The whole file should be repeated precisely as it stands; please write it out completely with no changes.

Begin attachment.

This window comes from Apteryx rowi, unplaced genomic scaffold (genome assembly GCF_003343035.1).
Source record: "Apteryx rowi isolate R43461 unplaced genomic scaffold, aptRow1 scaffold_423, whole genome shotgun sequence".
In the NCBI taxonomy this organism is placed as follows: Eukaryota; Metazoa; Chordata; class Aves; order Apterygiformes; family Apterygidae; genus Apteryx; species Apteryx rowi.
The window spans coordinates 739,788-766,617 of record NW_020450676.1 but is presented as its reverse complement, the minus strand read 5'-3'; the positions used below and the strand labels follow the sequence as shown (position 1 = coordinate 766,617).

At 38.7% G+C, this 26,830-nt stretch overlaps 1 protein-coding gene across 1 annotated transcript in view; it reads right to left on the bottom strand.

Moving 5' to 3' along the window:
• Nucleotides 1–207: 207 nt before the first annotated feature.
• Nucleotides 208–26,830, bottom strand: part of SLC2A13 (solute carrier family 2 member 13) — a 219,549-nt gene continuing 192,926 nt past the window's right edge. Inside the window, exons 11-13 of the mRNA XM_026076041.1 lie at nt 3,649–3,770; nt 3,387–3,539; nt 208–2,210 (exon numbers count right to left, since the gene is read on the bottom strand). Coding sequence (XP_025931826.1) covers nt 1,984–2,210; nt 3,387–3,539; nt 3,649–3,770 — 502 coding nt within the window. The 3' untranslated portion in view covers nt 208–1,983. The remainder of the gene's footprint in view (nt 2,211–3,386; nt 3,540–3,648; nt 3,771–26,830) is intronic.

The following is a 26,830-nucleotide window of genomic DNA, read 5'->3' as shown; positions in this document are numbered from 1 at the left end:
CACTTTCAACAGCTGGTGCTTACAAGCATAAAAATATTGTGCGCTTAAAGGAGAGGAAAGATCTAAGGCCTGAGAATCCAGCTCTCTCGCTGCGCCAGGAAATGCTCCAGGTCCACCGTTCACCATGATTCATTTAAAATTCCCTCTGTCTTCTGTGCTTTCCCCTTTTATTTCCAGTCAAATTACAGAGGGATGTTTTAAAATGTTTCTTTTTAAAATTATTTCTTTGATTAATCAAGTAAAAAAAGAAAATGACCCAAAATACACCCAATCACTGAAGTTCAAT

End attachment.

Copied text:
This window comes from Apteryx rowi, unplaced genomic scaffold (genome assembly GCF_003343035.1).
Source record: "Apteryx rowi isolate R43461 unplaced genomic scaffold, aptRow1 scaffold_423, whole genome shotgun sequence".
In the NCBI taxonomy this organism is placed as follows: Eukaryota; Metazoa; Chordata; class Aves; order Apterygiformes; family Apterygidae; genus Apteryx; species Apteryx rowi.
The window spans coordinates 739,788-766,617 of record NW_020450676.1 but is presented as its reverse complement, the minus strand read 5'-3'; the positions used below and the strand labels follow the sequence as shown (position 1 = coordinate 766,617).

At 38.7% G+C, this 26,830-nt stretch overlaps 1 protein-coding gene across 1 annotated transcript in view; it reads right to left on the bottom strand.

Moving 5' to 3' along the window:
• Nucleotides 1–207: 207 nt before the first annotated feature.
• Nucleotides 208–26,830, bottom strand: part of SLC2A13 (solute carrier family 2 member 13) — a 219,549-nt gene continuing 192,926 nt past the window's right edge. Inside the window, exons 11-13 of the mRNA XM_026076041.1 lie at nt 3,649–3,770; nt 3,387–3,539; nt 208–2,210 (exon numbers count right to left, since the gene is read on the bottom strand). Coding sequence (XP_025931826.1) covers nt 1,984–2,210; nt 3,387–3,539; nt 3,649–3,770 — 502 coding nt within the window. The 3' untranslated portion in view covers nt 208–1,983. The remainder of the gene's footprint in view (nt 2,211–3,386; nt 3,540–3,648; nt 3,771–26,830) is intronic.

The following is a 26,830-nucleotide window of genomic DNA, read 5'->3' as shown; positions in this document are numbered from 1 at the left end:
CACTTTCAACAGCTGGTGCTTACAAGCATAAAAATATTGTGCGCTTAAAGGAGAGGAAAGATCTAAGGCCTGAGAATCCAGCTCTCTCGCTGCGCCAGGAAATGCTCCAGGTCCACCGTTCACCATGATTCATTTAAAATTCCCTCTGTCTTCTGTGCTTTCCCCTTTTATTTCCAGTCAAATTACAGAGGGATGTTTTAAAATGTTTCTTTTTAAAATTATTTCTTTGATTAATCAAGTAAAAAAAGAAAATGACCCAAAATACACCCAATCACTGAAGTTCAAT